sembles."
It Is conceded that Governor Hughes win b*
renomlnated on the first ballot, and there to s>
possibility that his will be the only name pre
sented. State Chairman Woodruff had a talM
to-night with Francis Hendricks. of 3yracaaßw
and William Barnes, jr.. and one of the things
informally discussed was the propriety of ad
vising the delegations from Onondaga and, Liv
ingston to refrain from presenting the names.
respectively, of Senator White and Speaker
Wadsworth. The Onondaga delegates are in
structed to vote for Senator White for Gov
ernor, and according to present plans his nan*
will be presented to the convention by Repre
sentative Michael E. Driscoll. The Syracuse)
delegation, headed by Mayor Alan C. Fobes, will
reach here to-morrow in a special train of trol
ley cars. Ray B. Smith and ex-Senator Hen*
dricks opened the Syracuse headquarters In one
of the couages of the United States Hotel thia)
afternoon.
The state committee has its usual headquar—
ters. Cottage No. 1. of the United States, and
the headquarters of the Albar.y delegation Is
next door to It.
Among those on the ground. In addition ts
those already mentioned, are William BerrL
Ex-Senator Frank Hiscock. Representative)
Southwick. of Albany; Job & Hedges. John
Hutchlnson. Senator Martin 9axe. ex-3enator
Myer Nussbaum, ex-Senator Grtswold, at.
Brooklyn, and Frederick E. Kllburn, former Su
perintendent of Banking; Representative J.
Sloat Fassett. William L. Ward, of Westchester;
Frederick Greiner, of Buffalo, and George J.
Smith, treasurer of the state committee.
The feeling among the politicians already her*
is that Senator White can have the nomination
for Lieutenant Governor If he- wants it. An
equally strong impression prevails that Mayor
Gaus. of Albany, will land th» Controllership.
Julius M. Mayer, former Attorney General,
authorized John Hutchinson to tell State Chair
man Woodruff that he was not a candidate for
Attorney General, and did not wish to be con
sidered for it. It is understood that Mr. Mayer
Is out of the race. Some of the others discussed
for it ar« ex-Justice G. D. B. Hasbrouck. tst
Kingaton; Senator Harvey D. Hinrnan. of Bing
hamton; William H. Vicary. of Lockport; Sen
ator George H. Cobb. of Watertown. and ex-
Judge Charles 3. Whitman, of New York.
The state committee will meet to-mosrew
night to arrange for the convention officers. t««
temporary and permanent chairman and *
sider the platform. As already stated. Secretary
Root will be the temporary and permanent
chairman. It is understood that General Stew
art L. Wood ford, president of the National
Hughes League, will nominate Hughes. The
meeting of the state committee will be brief. It
is understood that the platform, as usual, will
contain a ringing indorsement of the national
and state administrations. Representative Fas
sett probably will be chairman of the committee
on resolutions.
Saratoga as a town is in the doleful dumps.
The season has been a financial failure. Ttf
hotels have not paid expenses. In former years
racing has brought a throng of spenders her*
for August, and the hotel men have mad*
enough in f<^ur weeks to clean up a profit for
the entire year. This year there has beea ■•
throng and no liberal spenders. Just wnat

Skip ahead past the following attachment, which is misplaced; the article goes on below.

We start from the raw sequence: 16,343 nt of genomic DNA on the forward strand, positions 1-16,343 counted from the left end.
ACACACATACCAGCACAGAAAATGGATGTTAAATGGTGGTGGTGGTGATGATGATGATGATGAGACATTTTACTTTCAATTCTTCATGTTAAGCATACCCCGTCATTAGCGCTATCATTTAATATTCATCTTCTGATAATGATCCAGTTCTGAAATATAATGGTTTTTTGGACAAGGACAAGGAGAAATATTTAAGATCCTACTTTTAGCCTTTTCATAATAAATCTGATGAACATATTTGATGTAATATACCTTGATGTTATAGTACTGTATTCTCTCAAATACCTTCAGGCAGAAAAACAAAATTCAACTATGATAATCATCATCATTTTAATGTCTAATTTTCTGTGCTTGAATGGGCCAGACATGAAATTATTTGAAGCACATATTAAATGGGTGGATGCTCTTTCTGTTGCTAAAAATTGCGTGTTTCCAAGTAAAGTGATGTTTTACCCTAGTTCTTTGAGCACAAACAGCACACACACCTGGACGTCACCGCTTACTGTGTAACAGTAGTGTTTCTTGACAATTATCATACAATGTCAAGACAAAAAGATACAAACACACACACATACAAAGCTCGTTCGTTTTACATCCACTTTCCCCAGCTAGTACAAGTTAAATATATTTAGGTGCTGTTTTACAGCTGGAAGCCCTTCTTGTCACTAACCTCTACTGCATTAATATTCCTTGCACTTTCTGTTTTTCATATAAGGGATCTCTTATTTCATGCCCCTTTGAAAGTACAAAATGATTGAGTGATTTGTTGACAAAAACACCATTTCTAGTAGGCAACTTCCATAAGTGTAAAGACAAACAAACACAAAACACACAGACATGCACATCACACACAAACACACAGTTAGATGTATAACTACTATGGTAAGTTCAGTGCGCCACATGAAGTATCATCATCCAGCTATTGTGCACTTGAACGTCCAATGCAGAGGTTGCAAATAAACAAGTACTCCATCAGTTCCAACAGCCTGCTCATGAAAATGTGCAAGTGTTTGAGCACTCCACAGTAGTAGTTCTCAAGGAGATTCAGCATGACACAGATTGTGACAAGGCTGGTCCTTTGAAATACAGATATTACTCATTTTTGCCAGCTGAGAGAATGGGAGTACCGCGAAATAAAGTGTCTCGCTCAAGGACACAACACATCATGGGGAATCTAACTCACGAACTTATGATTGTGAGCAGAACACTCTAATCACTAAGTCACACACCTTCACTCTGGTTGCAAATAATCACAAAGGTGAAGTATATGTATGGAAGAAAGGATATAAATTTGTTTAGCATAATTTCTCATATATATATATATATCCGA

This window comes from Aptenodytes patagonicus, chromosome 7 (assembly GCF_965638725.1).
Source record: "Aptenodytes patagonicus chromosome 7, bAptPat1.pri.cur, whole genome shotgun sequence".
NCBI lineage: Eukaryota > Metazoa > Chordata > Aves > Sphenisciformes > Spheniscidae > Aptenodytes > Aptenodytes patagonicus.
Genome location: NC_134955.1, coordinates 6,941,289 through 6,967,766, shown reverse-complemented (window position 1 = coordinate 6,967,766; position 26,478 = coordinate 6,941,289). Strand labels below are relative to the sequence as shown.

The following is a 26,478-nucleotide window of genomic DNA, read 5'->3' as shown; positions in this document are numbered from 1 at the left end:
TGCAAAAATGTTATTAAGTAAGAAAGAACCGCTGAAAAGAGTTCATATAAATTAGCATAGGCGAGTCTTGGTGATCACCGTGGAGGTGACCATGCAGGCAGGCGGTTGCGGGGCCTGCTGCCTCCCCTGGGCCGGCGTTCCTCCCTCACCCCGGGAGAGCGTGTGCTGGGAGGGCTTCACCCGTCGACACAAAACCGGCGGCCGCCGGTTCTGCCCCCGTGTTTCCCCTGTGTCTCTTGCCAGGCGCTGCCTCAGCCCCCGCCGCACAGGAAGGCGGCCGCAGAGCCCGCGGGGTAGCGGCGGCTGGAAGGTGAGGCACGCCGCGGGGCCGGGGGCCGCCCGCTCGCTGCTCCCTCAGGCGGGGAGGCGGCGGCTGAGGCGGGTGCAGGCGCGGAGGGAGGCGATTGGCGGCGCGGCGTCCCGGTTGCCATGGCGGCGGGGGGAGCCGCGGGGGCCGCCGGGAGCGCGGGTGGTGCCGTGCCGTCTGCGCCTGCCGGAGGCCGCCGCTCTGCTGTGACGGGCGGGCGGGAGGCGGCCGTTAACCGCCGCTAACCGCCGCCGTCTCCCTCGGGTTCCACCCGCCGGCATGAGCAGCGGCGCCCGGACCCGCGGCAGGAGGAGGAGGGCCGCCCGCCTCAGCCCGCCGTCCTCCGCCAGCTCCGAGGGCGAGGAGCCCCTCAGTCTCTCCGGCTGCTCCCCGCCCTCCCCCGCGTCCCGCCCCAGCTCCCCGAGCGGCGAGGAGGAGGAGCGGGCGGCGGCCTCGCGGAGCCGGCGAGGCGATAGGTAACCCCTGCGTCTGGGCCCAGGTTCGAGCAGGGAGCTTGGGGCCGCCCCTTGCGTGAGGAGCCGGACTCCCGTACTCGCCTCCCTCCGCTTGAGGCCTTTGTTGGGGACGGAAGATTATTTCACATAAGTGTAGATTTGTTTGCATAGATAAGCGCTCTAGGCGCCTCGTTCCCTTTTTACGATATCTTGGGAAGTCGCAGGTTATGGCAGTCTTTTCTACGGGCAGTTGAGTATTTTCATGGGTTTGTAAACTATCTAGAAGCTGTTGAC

Is to become of th« mammoth hotels here an
other year is a problem that is worrying the
hotel people. The state convention is brighten
ing things up a little. Kaafl of the good rooms
at the United States hay* been taken for trie
convention, and the old town begins to look as U
did in days gone by.
LEAGUE FOR HUGH
Vote of Jefferson and Lexis County
Organization Unanimous.
[By Tet-gTaph to Th» Tribune. 1
Watertown. N. T.. Sept. 11.— a meeting at
the Lincoln League, a Republican organization
of a thousand members, of Jefferson and Lewis
counties, resolutions were unanimously adopted
to-night by a rising vote indorsing the adminis
tration of Governor Charles E. Hughes and re
questing the delegates from this county to sup
port him for renomlnation In the state conven
tion.
There was a larg* attendance, and speeches
dealing with the able and conscientious admin
istration of Governor Hughes were made b»
W. W. Kelly. Archie C. Ryder, Virgil K. Ke*.
lots. X F - Breen and John H. O Brien. all
prominent Republicans. Not a voice or vo*e
waa raised In opposition and it is expected evary
delegate from this county will support Governor
Hughes.
GREAT £}7TM" ; :ASX FOR GOVERSOE.
First Meeting of Charles E. Hughes Eepnb
lican Club.
Ex -Alderman Clarence R. Freeman aroused great
enthusiasm when, as chairman of the first meeting
of the Charles E. Hughes Republican Club, of the
29th Assembly District, held at »th street and Mal
ison avenue last night, he said: "In this district
th« battle cry 'Make It unanimous for Hughes' ex
presses a hop* based upon solid foundation."
Darwin R. James, who could not be present, sent
the following message: "My personal belief Is that
our grand old Governor. Charles E. Hughes, will
be elected, and that his selection assures the suc
reas of the national ticket.**
The meeting was punctuated almost momentarily
by loud applause. Colonel Jacob Kempie. of Utica,
Introduced as a personal friend of James 3. ■Her
man, was vigorously applauded. *
"There Is no division of sentiment among the
Republicans of Central New York." he said. "They
all want that man who has proved his great power,
his Integrity. abtlity and real genuine aaaahead
Charles B. Hughes. He stands with the people on
each and every Issue that affects the people. Gam
blers, touts, gtnmllls and penny politicians are lined
up against the people. But the people will prevail."
"There Is as great reason for the Citizens Cnloa
and other civic bodies to organise for Hushes. '
said Frank Hendrtck, "as there wta ha to orsaaiM